BRUNSWICK, Maine — The first object visitors encounter in The Ivory Mirror: The Art of Mortality in Renaissance Europe at the Bowdoin College Museum of Art is a strand of prayer beads culminating with a three-faced carving. On one side is a man, on another a woman, and grinning sardonically between them is a skull.
“Instead of the expected face of a person, you get death,” explained curator Stephen Perkinson, associate professor of art history at Bowdoin College, on a recent visit to the exhibition. “Its message is ‘never forget you are mortal, remember that death in the end levels us all,’ and it’s doing that through the winking irony of a luxury good.”
Like all the approximately 70 objects in The Ivory Mirror, many on view for the first time in North America, the 1530 prayer beads are exquisitely crafted, down to the worms crawling through the skull’s bared teeth. The smaller beads have figures on either side representing classes from across society, from king to laborer, with a sudden corpse thrown into the mix. “These are objects meant to be seen in motion,” Perkinson said. Another ivory memento mori from 1520-30 has a whole narrative when turned: first there is a young man cradling a wine glass, next a skeleton in the same pose holding an hourglass, then a ghastly portrait of the youth on his deathbed, followed by gleeful demons with the inscription “follow me.”
Although memento mori objects like these peaked around 1500, they evolved from a tradition of the “dance of death.” One of the most famous depictions was the 1463 “Danse Macabre” frieze at St. Mary’s Church in Lübeck, Germany. Lost in a 1942 World War II bombing, it was a vivid mural of cadavers cavorting with people from every class, painted life-size so that viewers felt present in this chain of vitality and death. A prominent motif in the Renaissance was a youthful couple on one side of the ivory, and a skeleton on the reverse; an example in The Ivory Mirror is grotesquely detailed with snakes and lizards swarming out of the corpse’s mouth. The grisly vision is both the future of the happy couple, and a personification of death as the great leveler.
Mostly made between 1470 and 1530, the objects in The Ivory Mirror represent a darker side of art and belief than what’s usually associated with Renaissance Europe. For a long time, scholarship considered these memento moris as a morbid relic from the Middle Ages. “This was a period of prosperity and comfort,” Perkinson said of the Renaissance, noting that France in particular, where many of the ivory workers were located, was in an era of stability. “These objects are trying to speak to people enjoying that.”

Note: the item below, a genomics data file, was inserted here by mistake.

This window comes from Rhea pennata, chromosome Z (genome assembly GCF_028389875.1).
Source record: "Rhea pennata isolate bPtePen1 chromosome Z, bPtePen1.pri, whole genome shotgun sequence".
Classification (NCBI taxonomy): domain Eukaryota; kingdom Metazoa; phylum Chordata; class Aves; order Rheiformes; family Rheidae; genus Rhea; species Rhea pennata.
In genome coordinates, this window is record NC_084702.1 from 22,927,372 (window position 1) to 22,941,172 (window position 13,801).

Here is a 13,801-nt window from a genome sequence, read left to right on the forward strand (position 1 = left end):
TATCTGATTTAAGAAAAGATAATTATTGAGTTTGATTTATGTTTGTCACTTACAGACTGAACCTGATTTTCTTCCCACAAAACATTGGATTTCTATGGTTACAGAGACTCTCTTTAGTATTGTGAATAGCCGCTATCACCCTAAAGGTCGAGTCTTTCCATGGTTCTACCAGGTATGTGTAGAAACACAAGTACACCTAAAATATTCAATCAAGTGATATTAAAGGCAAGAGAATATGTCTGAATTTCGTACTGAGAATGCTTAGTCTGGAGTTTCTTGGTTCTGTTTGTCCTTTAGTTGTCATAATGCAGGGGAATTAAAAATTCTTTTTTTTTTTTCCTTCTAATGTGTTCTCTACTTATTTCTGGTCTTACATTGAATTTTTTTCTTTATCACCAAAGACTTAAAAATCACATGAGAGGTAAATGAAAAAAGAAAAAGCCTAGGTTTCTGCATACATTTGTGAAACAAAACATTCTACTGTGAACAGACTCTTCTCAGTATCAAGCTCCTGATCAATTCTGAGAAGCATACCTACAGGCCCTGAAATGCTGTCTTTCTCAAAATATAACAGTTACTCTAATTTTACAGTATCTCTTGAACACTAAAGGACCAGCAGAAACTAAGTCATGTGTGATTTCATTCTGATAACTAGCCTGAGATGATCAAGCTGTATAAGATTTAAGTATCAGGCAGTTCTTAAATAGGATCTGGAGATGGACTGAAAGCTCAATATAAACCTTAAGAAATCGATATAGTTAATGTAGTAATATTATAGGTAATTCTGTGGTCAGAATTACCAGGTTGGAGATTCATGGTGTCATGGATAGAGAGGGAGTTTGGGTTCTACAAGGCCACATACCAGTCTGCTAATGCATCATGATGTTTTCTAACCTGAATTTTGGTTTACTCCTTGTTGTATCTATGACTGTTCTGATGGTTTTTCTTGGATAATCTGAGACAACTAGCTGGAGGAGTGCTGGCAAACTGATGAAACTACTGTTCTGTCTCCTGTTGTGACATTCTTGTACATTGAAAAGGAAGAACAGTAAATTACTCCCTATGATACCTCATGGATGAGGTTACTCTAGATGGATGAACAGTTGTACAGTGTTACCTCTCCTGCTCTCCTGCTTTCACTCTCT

And no matter a person’s status, lives could be short, with contagious disease or accidents taking down a person in their prime. Then their body was buried, or their bones stored as unnamed fragments in the charnel house. The emergence of humanism, which was concerned with texts from Greece and Rome and addressed the role of the divine, demanded that people use this inevitability to consider the purpose of their existence, and their spiritual afterlife. A 1520s boxwood piece has an incredible visual of death, with a cadaver’s skin flaking off, like a cocoon it is shedding. Contemporary viewers would have identified its pose as that of the biblical Adam in popular representations of the Genesis tale, thus reminding them of the need to repent and avoid damnation.
While sometimes designed as prayer beads, few of the ivory pieces have that amber patina of being handled. Their pristine state suggests they were part of kunstkammers, or home collections aimed at encyclopedic knowledge. These later became the basis of many museums. “Kunstkammers contained objects that allow you to understand the world,” Perkinson said, and “these memento mori objects became a way of deflecting criticism.” A wealthy person could have all manner of expensive oddity and treasure, but embedding these small acknowledgements of mortality communicated that they recognized their life’s brevity and the impermanence of its pleasures. “They allow the owners to almost have it both ways,” Perkinson added.